What the Media Won’t Tell You About the United States’ Coronavirus Case Low Fatality Rate


The Democrat media complex has weaponized COVID. It’s over, but that is irrelevant. They are clubbing us into submission with it, or until they defeat greatest President of my lifetime.

What the Media Won’t Tell You About the United States’ Coronavirus Case Fatality Rate

By: PJM July 17, 2020

Without fail, the media seems intent on making America out to be the lone failure in the world in the battle against the coronavirus.

Many media outlets have described the United States as “losing the war” against the coronavirus because of the number of cases keeps going up. Axios, for example created a chart show that if all coronavirus patients (confirmed cases) were a city, it would be the third-largest city in the country. The recent trend of the media to focus on the total number of cases seems to be a result of the recent spike cases that failed to produce a similar spike in deaths. So far, we’ve only just seen a small bump in fatalities, and there is evidence that data dumps of backlogged data could be inflating those numbers.

Nevertheless, because we’ve witnessed a spike in cases and there have roughly 3.5 million cases in the United States, that’s the number the media seems to be gravitating to. Why? Because when you look at the number of cases or the number deaths individually and compare them to other countries, the USA seems be the hardest hit…

…that is until you account for population or look at the ratio of deaths per confirmed cases. I’ve previously examined how the United States measures up on cases and deaths per capita, so we know why the media doesn’t report on that, but the media the media also doesn’t want to report about case fatality rate (CFR). And the following graphs will show you why.

I decided to look at the case fatality rate of the United States and compare it to select European countries. We often hear about how enlightened Europe is compared to the United States, with their progressive politics and various version of universal health care. So, let’s see how they measure up:

How about that! Out of the twelve countries compared here, the United States currently comes in at the bottom, ranking at number eleven.

And before anyone suggests that my selection of countries was biased, let’s compare the United States to the entire European Union, and for kicks let’s add Canada into the mix:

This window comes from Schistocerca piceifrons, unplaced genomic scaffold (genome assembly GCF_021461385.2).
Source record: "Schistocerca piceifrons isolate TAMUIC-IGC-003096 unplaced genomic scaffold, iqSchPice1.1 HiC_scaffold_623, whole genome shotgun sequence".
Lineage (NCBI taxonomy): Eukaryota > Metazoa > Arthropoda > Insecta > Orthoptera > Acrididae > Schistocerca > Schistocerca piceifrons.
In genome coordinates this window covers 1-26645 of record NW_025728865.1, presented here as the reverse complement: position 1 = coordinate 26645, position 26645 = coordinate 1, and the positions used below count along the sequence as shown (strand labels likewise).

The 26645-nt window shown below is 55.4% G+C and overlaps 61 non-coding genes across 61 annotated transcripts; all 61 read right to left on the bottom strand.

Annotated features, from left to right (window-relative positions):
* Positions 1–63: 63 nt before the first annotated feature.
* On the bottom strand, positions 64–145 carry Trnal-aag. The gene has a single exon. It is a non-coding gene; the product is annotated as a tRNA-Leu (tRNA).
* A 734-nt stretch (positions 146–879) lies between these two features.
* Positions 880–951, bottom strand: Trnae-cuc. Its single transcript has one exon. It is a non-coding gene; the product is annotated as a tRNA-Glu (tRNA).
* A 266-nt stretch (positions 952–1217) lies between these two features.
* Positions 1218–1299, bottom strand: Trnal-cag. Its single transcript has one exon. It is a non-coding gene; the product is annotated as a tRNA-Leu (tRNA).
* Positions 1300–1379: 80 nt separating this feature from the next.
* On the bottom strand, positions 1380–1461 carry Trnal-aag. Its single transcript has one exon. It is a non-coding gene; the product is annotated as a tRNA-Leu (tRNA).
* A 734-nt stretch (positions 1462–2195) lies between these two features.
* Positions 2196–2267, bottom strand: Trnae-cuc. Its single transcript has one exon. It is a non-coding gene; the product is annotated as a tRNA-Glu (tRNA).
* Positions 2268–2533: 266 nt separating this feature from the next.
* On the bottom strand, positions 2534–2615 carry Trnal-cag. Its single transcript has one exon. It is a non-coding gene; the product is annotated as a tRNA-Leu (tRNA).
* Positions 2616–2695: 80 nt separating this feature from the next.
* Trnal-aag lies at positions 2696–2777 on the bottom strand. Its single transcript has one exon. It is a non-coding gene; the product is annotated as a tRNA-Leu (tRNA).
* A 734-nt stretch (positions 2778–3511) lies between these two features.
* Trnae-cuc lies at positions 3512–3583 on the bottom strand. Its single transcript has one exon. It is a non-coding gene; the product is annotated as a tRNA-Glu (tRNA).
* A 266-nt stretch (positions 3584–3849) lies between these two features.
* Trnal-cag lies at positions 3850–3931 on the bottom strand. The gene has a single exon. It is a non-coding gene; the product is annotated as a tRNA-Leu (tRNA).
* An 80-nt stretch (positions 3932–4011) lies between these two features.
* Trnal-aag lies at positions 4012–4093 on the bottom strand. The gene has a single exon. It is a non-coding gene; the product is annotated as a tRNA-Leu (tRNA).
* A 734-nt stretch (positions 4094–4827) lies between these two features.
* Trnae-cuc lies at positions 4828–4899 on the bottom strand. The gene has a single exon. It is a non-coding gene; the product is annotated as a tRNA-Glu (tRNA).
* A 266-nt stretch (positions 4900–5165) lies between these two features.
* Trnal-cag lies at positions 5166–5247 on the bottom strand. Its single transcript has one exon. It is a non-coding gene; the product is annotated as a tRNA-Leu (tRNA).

Well, look at that. The United States’ CFR (3.93 percent) is significantly lower than the European Union (10.36 percent) and Canada (8.1 percent).

Keep in mind that New York City is the hotspot of the entire world, not just the United States. Had the failure of local leadership by Governor Andrew Cuomo and Mayor Bill de Blasio not occured, the United States would have come out even better when compared to the rest of the world.

RELATED: Are Recent COVID-19 Cases in Florida Inflated? Data Suggests It Could Be as Much as 30 Percent

Now, obviously, CFR is not necessarily the best or most accurate metric. As OurWorldInData explains, “it’s important to note that it is the ratio between the number of confirmed deaths from the disease and the number of confirmed cases, not total cases. That means that it is not the same as – and, in fast-moving situations like COVID-19, probably not even very close to – the true risk for an infected person.” This is very true. The CFR in the United States is currently just under 4 percent, but that doesn’t mean nearly 4 percent of the people infected by COVID-19 will die. According to the CDC, the overall mortality rate for symptomatic cases of COVID-19 is likely .4 percent.  While CFR might not give us an accurate account of mortality risk, it does give us insight into the volume of testing and the efficacy of treatments. In regards to both, we’re doing a good job—much better than those countries that supposedly have better health care systems than we do.

But what this proves is that the media is still avoiding any comparison that shows the United States is a positive light compared to other countries during this pandemic. Back in March, I noted how the media was avoiding cases and deaths data per capita because that showed that the United States was doing better than other comparable countries. That data didn’t show the United States as number one for deaths or cases. The media wants us to believe the United States is disproportionately losing the battle against COVID-19 compared to other nations because they want the public to blame Trump and vote him out of office.

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